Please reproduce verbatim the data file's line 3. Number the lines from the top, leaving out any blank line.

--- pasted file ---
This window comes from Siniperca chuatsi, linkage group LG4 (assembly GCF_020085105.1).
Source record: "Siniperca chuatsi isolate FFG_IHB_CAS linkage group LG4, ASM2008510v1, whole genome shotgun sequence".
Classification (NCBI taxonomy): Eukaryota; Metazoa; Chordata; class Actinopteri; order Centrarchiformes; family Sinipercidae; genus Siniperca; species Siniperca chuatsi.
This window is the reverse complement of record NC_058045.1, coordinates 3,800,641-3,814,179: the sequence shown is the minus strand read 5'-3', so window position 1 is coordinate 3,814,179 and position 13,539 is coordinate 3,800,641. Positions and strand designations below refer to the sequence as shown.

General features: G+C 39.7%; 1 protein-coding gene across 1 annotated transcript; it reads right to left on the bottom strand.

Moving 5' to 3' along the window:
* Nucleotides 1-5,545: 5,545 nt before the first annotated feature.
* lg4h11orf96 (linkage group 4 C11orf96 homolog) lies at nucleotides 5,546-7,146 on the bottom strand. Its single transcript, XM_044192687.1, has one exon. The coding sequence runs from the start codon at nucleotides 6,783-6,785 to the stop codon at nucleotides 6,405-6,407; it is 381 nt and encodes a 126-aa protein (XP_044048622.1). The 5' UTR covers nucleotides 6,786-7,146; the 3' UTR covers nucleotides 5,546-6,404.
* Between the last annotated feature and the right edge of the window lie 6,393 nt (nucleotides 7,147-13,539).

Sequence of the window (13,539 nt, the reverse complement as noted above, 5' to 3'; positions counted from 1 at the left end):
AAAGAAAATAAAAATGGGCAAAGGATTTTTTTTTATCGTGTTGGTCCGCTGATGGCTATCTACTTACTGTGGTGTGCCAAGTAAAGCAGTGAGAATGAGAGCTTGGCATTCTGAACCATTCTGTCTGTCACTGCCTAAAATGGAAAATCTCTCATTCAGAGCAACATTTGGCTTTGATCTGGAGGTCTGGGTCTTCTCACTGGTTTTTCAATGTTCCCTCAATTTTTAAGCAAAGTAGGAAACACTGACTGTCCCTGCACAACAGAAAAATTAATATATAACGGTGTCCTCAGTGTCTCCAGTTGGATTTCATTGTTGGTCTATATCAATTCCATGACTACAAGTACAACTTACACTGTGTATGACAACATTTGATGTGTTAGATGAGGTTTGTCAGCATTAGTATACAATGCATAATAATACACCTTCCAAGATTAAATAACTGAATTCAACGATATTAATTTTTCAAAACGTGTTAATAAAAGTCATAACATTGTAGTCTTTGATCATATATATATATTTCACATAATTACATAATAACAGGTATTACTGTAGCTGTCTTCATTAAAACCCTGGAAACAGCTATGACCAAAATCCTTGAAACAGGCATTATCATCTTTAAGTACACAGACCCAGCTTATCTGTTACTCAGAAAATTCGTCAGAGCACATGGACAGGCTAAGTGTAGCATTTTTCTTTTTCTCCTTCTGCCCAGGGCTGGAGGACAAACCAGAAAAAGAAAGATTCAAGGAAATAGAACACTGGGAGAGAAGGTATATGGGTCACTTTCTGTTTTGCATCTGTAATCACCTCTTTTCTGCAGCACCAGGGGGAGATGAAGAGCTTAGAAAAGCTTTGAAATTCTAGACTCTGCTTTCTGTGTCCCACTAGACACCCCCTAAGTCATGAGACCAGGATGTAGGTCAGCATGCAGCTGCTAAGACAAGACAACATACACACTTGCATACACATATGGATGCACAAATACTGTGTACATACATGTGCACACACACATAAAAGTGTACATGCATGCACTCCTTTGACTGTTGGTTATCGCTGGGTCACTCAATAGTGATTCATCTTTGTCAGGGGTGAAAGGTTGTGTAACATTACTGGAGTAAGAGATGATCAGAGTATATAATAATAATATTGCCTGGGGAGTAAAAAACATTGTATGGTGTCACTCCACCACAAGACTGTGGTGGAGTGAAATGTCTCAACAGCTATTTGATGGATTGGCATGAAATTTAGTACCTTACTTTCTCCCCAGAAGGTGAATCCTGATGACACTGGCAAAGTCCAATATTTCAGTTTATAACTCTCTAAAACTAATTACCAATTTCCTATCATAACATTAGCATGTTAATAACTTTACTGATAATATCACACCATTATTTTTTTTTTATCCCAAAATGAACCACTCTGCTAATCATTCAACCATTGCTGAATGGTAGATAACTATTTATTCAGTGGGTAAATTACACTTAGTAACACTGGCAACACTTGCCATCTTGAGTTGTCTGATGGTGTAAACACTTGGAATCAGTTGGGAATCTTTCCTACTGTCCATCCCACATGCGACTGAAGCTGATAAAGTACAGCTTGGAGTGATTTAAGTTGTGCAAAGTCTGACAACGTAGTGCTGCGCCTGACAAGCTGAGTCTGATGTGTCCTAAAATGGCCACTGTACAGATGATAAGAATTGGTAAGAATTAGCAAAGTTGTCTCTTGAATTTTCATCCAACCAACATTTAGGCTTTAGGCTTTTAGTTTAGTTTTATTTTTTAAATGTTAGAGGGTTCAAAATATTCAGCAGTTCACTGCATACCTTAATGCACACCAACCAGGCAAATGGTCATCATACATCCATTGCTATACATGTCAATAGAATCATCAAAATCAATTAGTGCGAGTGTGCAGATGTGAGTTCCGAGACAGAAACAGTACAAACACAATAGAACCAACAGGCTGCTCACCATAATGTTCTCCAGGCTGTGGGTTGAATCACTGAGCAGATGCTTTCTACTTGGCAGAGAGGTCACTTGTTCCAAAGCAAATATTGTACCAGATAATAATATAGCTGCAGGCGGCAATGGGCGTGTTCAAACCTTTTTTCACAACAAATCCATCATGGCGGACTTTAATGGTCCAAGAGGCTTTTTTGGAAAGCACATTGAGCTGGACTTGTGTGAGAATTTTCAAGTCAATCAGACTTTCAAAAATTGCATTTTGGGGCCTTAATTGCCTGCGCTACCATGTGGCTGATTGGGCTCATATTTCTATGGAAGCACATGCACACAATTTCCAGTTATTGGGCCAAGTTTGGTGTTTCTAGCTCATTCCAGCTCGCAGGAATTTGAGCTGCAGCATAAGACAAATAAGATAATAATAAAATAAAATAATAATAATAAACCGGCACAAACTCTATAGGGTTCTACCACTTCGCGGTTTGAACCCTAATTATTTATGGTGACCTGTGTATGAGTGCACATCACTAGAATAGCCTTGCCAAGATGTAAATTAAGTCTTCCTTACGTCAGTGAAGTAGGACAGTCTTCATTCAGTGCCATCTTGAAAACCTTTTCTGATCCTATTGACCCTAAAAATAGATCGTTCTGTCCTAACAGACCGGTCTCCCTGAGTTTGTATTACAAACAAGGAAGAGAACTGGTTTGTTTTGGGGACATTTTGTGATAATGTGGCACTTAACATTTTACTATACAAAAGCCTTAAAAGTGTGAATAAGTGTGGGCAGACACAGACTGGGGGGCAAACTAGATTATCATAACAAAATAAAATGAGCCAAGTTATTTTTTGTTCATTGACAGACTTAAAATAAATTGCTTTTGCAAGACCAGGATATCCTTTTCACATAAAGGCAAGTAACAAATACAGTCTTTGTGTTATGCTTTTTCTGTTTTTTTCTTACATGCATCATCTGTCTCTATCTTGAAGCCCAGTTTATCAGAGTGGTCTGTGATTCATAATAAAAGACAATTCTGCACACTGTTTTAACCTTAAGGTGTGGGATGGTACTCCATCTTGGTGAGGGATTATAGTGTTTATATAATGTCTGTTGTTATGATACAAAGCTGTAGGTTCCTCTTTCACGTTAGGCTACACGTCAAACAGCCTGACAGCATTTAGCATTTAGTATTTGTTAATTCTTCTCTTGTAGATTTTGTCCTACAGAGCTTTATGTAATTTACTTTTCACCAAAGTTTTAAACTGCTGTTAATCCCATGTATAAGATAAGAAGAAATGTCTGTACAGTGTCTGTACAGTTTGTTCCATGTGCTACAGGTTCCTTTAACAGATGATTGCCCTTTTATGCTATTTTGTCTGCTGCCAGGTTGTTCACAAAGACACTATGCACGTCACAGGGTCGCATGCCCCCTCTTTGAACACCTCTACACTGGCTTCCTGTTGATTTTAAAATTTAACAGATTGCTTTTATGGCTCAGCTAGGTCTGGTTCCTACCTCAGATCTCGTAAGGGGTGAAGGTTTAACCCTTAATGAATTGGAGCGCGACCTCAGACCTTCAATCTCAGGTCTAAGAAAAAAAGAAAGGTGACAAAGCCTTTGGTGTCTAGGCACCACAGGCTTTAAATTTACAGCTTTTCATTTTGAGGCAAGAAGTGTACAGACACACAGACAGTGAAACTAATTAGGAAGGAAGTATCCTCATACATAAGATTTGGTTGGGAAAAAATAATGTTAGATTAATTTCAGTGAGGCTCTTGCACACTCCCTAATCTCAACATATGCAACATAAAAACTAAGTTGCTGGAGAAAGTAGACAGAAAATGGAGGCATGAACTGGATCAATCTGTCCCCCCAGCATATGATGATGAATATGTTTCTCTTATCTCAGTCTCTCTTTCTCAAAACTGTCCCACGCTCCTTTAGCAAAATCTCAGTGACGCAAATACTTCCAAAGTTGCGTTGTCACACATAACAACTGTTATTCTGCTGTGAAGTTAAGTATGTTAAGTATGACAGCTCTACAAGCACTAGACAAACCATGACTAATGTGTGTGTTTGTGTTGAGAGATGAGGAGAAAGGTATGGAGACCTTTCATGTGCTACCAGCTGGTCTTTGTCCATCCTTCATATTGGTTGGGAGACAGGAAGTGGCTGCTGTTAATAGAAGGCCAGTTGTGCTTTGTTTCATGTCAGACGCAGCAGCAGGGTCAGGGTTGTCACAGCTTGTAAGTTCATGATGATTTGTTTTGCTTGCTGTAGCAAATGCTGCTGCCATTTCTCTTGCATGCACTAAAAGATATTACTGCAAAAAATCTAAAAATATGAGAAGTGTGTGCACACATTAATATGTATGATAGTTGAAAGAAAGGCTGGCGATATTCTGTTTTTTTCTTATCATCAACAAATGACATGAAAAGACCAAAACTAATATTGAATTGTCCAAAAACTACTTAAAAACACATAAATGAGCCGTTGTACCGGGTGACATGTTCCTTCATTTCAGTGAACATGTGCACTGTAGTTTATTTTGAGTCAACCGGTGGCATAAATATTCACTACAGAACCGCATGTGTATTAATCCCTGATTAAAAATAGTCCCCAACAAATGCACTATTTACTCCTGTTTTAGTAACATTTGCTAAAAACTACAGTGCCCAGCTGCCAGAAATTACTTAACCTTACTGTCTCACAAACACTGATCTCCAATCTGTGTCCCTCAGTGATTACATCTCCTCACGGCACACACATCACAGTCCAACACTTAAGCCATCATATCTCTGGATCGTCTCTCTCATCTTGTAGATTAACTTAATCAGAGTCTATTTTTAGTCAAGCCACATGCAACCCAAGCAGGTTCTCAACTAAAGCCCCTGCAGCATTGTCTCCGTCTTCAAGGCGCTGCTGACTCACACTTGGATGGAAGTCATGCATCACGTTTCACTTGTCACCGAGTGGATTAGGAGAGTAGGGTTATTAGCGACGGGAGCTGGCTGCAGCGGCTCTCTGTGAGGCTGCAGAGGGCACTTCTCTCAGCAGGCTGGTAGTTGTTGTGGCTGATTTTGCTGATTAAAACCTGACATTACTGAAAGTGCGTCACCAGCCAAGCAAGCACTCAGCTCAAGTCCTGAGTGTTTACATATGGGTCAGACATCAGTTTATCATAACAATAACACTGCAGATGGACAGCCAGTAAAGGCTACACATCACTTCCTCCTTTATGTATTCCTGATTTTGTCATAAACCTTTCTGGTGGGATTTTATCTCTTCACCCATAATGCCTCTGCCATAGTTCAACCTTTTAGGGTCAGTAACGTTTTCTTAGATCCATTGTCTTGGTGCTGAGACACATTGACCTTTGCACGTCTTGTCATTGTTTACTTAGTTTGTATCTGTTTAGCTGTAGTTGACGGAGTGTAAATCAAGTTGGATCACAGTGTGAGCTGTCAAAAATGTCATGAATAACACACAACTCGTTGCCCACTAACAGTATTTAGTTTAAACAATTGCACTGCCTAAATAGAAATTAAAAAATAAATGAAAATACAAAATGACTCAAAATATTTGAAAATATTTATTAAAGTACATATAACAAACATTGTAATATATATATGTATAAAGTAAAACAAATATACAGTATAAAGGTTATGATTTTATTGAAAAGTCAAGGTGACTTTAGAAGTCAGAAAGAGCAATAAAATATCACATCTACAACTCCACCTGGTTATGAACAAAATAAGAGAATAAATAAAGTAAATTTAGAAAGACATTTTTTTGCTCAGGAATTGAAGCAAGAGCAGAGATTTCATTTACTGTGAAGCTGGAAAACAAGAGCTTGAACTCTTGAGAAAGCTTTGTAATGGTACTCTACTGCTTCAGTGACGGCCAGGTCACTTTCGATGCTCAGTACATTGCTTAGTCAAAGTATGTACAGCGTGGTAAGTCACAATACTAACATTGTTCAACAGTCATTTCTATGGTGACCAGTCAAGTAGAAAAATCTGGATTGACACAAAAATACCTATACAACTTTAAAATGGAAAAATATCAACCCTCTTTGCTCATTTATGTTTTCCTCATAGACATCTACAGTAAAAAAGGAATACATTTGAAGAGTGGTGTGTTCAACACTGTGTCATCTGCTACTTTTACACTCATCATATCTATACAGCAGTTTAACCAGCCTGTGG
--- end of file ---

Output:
Classification (NCBI taxonomy): Eukaryota; Metazoa; Chordata; class Actinopteri; order Centrarchiformes; family Sinipercidae; genus Siniperca; species Siniperca chuatsi.